In VR/AR there is no such restriction to only interacting with objects close to you, as those further away out of arm’s reach can still be observed and acted upon. The distinguishment between this is near-field interfaces and far-field interfaces. For the purpose of succinctness I will be referring to them as “buttons” but these could be any object, not just the stereotypical flat button.
Near-field interfaces are those you want your user to be able to interact with directly that should be within arms reach. As spoken on previously, these interfaces shouldn’t be closer than 0.5 meters (~1.5 ft) or further than 2 meters (6.5 ft). The most important concept to remember for near-field buttons is that they should always be within user reach, however in VR/AR environments it is possible that users can simply walk away, thus making them out of reach.
Far-field interfaces are at a significant distance from your user. They should be far enough away that your user can’t interact with them directly. As spoken on previously, these interfaces shouldn’t exceed 20 meters (~65.5 ft). The most important component to remember for far-field buttons is that they are best utilized when kept at a distinct distance from the user because they can accommodate more content from within the field of view. However, in VR/AR environments it is possible that users can simply walk closer, thus making them within reach.
In VR/AR experiences, especially in ones that utilize a lot of far-field objects for interaction, having the ability to select and interact with objects is important and also dependent upon the input chosen. For hand, gaze, or controller input, raycasts and reticles are often utilized for far away selection.
Reticles and raycasts are used for the same function, which is to indicate to the user the precise position of the input interaction. Reticles are used in order to show the player the specific point where they gaze using a circle that is locked to head position. Raycasts are used to show the positioning of their hand or controller that is relative to that input’s position. These forms of conveying input movement can be easily analogized to digital cursors. Similarly to a cursor, users can move their desired input in space and select interactable objects like buttons in order to achieve the desired state.
In VR/AR experiences, especially in ones that utilize a lot of close objects for interaction, perceived object physics is important and surprisingly dependent upon the input type chosen. When directly manipulating a digital object with one’s own hand, the brain has a specific model built up based upon its own presumptions with previous physical objects. However, when a controller is present, that presumption is less strict because the brain is giving flexibility to the controller as an intermediary.
For example, a common interaction for a controller when a person tries to pick up an object is that said object is snapped to their hand at a specific alignment. In some cases if the object affords gripping in a specific way, like a cup or a gun, it will be attached to the hand in a way expected for function of said object.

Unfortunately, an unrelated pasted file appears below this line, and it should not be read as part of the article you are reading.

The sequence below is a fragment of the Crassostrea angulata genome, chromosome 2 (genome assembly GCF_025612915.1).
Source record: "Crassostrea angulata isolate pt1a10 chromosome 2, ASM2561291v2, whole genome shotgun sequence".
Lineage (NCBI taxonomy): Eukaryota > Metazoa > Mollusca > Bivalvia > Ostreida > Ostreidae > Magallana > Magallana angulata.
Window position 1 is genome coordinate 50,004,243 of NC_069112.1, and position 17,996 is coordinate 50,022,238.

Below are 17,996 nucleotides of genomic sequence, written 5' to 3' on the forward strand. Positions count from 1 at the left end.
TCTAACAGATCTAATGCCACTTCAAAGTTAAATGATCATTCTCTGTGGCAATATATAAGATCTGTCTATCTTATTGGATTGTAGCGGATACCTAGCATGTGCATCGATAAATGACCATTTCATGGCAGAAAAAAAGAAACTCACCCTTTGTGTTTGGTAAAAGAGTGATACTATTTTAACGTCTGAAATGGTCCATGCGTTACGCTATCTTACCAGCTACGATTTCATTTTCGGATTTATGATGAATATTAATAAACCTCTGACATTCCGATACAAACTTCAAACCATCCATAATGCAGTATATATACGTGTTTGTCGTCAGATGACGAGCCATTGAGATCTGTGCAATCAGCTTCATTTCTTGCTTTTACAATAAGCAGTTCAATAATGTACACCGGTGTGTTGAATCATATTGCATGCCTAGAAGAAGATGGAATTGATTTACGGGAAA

However, this is incredibly different for expectations around object interactions with a user’s hands. As the brain is incredibly good at detecting proprioception, as well as tactile reciprocation, snapping objects to your hand via approximating the location of said object almost immediately breaks immersion. Users have an incredibly close relational fidelity to their hands, so making sure to test frequently and often on a wide audience is important for understanding what are good or bad object interactions.
Avoiding Shallow Object Interactions
When considering user input for an object interaction we want to avoid objects that would be considered “unilateral taskers” with shallow object interactions. For example, in most games you have an interaction of a key and a keyhole. However, in a purely immersive world players will want to utilize objects to do an immensely variable amount of actions. Players might discover a screwdriver and also put that into the keyhole, or use a gun to shoot the lock open. Because of this, users will attempt to interact with any object presented to them.
Because our users are looking to their own environment for acknowledgement, especially for a given input, it is always important that the system responds to any type of interaction from the user be it positive, negative, or neutral. If a user fails to do the correct interaction and the environment doesn’t respond in some way, a user will assume it is malfunctioning as they aren’t receiving any feedback.
Audio & Haptic Cues
Audio and haptics are easily one of the most overlooked and underutilized tools, but one of the most valuable as it helps maintain immersion while providing substance to digital objects. Spatialized sound and haptic cues help users understand digital object position without having to maintain a line of sight for visual content. Use audio cues to help remind users when content is outside the field of view, to notify users if content is rendered behind them, and to assist users in detecting characters that might be moving around constantly. Use haptic cues to notify users when they’re hovering on a digital object, when an impact of a digital object occurs, or when an important interaction that needs to take place is about to happen.